GOING GREEN // Africa as a Global Dumping Ground

by Alex Rose-Innes


Africa as a Global Dumping Ground

While African leaders are demanding tougher laws to end the influx of electronic waste amid renewed concerns over toxic components, horror stories continue to find their way into the press, as the continent stills seems to be regarded as the Western world’s dumping ground.



African countries recently adopted an international convention on hazardous waste and called for uniform action to end the import of discarded electronic goods containing dangerous components. In some cases, the products are sent as donations for reuse, even though they are no longer useful. Also, it is cheaper for European countries to dump old computers and mobile telephones elsewhere, as stringent environmental laws make exporting used goods cheaper than disposing of them at home.





In response to the trade in e-waste, the European Union (EU) took steps in 2012 to strengthen its export laws to prevent the dumping of electronic goods in Africa. But now, for the first time, African parties have by themselves called for rigorous action to prevent e-waste dumping, according to the Basel Action Network, which campaigns against the trade in toxic waste.


Under the Waste Electrical and Electronic Equipment (WEEE) Directive, EU countries will have to recover 45 tonnes of e-waste for every 100 tonnes of electronic goods sold by 2016, rising to 65% of sales by 2019 – or 85% of all e-waste generated. Newer member countries get an extension until 2021. This will include solar panels, fluorescent lighting containing mercury, and equipment containing ozone-depleting substances. EU countries had until 14 February 2014 to adopt the directive into their national laws, but not all First World countries have signed the treaty.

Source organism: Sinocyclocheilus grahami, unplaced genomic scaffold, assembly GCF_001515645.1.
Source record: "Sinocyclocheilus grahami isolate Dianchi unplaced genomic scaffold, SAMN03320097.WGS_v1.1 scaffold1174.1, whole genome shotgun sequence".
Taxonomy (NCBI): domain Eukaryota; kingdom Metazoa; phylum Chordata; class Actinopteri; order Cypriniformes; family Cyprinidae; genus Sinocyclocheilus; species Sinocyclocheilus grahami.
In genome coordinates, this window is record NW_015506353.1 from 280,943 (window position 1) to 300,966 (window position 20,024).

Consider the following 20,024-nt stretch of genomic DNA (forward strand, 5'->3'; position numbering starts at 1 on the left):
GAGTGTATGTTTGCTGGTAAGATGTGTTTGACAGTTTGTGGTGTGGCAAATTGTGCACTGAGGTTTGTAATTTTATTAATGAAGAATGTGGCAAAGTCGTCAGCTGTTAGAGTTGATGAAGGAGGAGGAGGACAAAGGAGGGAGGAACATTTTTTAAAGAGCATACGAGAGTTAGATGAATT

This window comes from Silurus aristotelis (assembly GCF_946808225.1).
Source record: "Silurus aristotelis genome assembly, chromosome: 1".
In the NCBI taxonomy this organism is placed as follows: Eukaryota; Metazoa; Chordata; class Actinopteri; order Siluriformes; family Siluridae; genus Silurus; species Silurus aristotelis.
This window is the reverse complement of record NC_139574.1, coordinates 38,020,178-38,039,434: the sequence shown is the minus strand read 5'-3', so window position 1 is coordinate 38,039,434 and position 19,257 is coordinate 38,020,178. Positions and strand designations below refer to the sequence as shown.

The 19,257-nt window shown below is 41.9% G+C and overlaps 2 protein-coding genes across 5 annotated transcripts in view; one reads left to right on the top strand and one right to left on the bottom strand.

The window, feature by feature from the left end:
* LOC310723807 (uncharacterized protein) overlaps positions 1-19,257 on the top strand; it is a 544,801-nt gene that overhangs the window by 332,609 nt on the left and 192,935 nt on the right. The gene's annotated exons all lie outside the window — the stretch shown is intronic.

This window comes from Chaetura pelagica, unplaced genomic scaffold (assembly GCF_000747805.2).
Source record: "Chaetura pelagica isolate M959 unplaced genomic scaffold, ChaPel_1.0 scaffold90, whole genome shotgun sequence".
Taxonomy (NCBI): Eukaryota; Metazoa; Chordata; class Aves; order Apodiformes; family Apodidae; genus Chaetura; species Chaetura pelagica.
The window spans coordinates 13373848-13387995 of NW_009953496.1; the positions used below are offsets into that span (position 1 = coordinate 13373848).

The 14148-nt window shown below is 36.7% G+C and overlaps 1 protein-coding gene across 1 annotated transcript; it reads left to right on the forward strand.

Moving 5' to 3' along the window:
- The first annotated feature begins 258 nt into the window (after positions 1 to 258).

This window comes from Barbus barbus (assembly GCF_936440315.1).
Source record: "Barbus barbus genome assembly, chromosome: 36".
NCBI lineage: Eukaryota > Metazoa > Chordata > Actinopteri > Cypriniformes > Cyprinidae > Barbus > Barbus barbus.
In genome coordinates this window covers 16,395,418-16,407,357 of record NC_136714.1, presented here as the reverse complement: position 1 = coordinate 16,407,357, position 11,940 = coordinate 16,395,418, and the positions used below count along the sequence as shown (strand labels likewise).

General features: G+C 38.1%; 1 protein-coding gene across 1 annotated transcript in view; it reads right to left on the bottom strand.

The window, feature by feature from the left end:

Barely one-third of e-waste items are recycled at home, researchers say. The bulk goes into landfills. But thousands of tonnes of electronic goods are exported, because second-hand computer components and recycled metals are lucrative commodities for poorer countries. The United Nations (UN) Environment Programme’s 2012 report, Where Are WEEE in Africa, states that approximately 220 000 tonnes of electrical and electronic goods were shipped from the EU to West Africa in 2009.


In Ghana, 30% of imports of allegedly second-hand products were useless, despite EU efforts calling for electronic goods to have some reusable value. Overall, the UN report shows that about 85% of containers arriving in Ghana with electrical and electronic goods came from Europe, with 4% from Asia.


Authorities say illicit waste is typically hidden in containers carrying legitimate cargo to thwart customs inspections. The UN Environment Programme has called for better controls in Africa, where the home-grown e-waste problem is also growing. In a related waste export matter, the EU is moving to end the practice of ‘beaching’ old ships in foreign countries.


Still, Western corporations are exploiting legal loopholes to dump their waste in Africa. And not too long ago, in the Ivory Coast, the price was death and disease for thousands. Poor Ivorians who live near the biggest landfill in Abidjan, the people of Akouedo, are used to having rubbish dumped on their doorstep. Trucks unload broken glass, rotting food and used syringes and children look for scraps of metal and old clothes to sell for a few cents.